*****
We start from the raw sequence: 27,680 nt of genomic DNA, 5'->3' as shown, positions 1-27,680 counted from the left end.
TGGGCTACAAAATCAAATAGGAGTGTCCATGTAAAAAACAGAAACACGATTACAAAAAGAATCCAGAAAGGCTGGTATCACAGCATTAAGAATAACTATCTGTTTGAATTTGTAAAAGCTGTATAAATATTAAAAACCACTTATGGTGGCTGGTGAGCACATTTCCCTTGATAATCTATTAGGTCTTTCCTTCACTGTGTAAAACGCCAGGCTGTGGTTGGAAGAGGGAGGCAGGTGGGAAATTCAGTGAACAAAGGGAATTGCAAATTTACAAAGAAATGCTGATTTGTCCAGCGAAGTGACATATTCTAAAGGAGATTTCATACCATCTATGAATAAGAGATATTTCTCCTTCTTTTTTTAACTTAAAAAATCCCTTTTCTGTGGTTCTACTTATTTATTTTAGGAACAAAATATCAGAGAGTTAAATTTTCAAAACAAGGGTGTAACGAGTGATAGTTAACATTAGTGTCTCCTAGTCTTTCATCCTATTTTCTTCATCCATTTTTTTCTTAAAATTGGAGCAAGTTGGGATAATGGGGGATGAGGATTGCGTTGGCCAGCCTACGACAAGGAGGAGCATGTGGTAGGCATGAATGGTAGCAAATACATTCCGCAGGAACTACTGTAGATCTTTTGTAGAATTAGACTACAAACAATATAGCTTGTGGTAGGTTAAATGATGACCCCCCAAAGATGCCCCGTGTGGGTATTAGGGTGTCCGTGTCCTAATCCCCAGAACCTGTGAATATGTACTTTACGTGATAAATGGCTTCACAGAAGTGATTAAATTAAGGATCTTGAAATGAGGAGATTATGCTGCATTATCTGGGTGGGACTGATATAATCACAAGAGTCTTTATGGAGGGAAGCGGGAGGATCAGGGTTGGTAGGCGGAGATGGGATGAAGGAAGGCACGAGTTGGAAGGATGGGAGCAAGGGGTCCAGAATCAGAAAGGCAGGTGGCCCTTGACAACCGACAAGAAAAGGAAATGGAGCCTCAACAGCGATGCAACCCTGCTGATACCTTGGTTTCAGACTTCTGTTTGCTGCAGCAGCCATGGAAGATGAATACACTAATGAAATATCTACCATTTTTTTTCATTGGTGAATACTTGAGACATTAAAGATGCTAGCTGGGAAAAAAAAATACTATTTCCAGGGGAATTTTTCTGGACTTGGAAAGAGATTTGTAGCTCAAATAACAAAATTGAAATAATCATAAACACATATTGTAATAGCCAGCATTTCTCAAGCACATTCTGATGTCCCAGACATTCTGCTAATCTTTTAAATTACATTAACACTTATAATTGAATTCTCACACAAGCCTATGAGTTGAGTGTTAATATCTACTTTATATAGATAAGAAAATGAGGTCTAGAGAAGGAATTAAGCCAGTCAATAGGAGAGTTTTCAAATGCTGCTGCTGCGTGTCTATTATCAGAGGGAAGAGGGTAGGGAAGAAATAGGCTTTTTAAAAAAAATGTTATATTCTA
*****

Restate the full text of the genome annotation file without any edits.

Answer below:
We start from the raw sequence: 27,680 nt of genomic DNA, 5'->3' as shown, positions 1-27,680 counted from the left end.
TGGGCTACAAAATCAAATAGGAGTGTCCATGTAAAAAACAGAAACACGATTACAAAAAGAATCCAGAAAGGCTGGTATCACAGCATTAAGAATAACTATCTGTTTGAATTTGTAAAAGCTGTATAAATATTAAAAACCACTTATGGTGGCTGGTGAGCACATTTCCCTTGATAATCTATTAGGTCTTTCCTTCACTGTGTAAAACGCCAGGCTGTGGTTGGAAGAGGGAGGCAGGTGGGAAATTCAGTGAACAAAGGGAATTGCAAATTTACAAAGAAATGCTGATTTGTCCAGCGAAGTGACATATTCTAAAGGAGATTTCATACCATCTATGAATAAGAGATATTTCTCCTTCTTTTTTTAACTTAAAAAATCCCTTTTCTGTGGTTCTACTTATTTATTTTAGGAACAAAATATCAGAGAGTTAAATTTTCAAAACAAGGGTGTAACGAGTGATAGTTAACATTAGTGTCTCCTAGTCTTTCATCCTATTTTCTTCATCCATTTTTTTCTTAAAATTGGAGCAAGTTGGGATAATGGGGGATGAGGATTGCGTTGGCCAGCCTACGACAAGGAGGAGCATGTGGTAGGCATGAATGGTAGCAAATACATTCCGCAGGAACTACTGTAGATCTTTTGTAGAATTAGACTACAAACAATATAGCTTGTGGTAGGTTAAATGATGACCCCCCAAAGATGCCCCGTGTGGGTATTAGGGTGTCCGTGTCCTAATCCCCAGAACCTGTGAATATGTACTTTACGTGATAAATGGCTTCACAGAAGTGATTAAATTAAGGATCTTGAAATGAGGAGATTATGCTGCATTATCTGGGTGGGACTGATATAATCACAAGAGTCTTTATGGAGGGAAGCGGGAGGATCAGGGTTGGTAGGCGGAGATGGGATGAAGGAAGGCACGAGTTGGAAGGATGGGAGCAAGGGGTCCAGAATCAGAAAGGCAGGTGGCCCTTGACAACCGACAAGAAAAGGAAATGGAGCCTCAACAGCGATGCAACCCTGCTGATACCTTGGTTTCAGACTTCTGTTTGCTGCAGCAGCCATGGAAGATGAATACACTAATGAAATATCTACCATTTTTTTTCATTGGTGAATACTTGAGACATTAAAGATGCTAGCTGGGAAAAAAAAATACTATTTCCAGGGGAATTTTTCTGGACTTGGAAAGAGATTTGTAGCTCAAATAACAAAATTGAAATAATCATAAACACATATTGTAATAGCCAGCATTTCTCAAGCACATTCTGATGTCCCAGACATTCTGCTAATCTTTTAAATTACATTAACACTTATAATTGAATTCTCACACAAGCCTATGAGTTGAGTGTTAATATCTACTTTATATAGATAAGAAAATGAGGTCTAGAGAAGGAATTAAGCCAGTCAATAGGAGAGTTTTCAAATGCTGCTGCTGCGTGTCTATTATCAGAGGGAAGAGGGTAGGGAAGAAATAGGCTTTTTAAAAAAAATGTTATATTCTA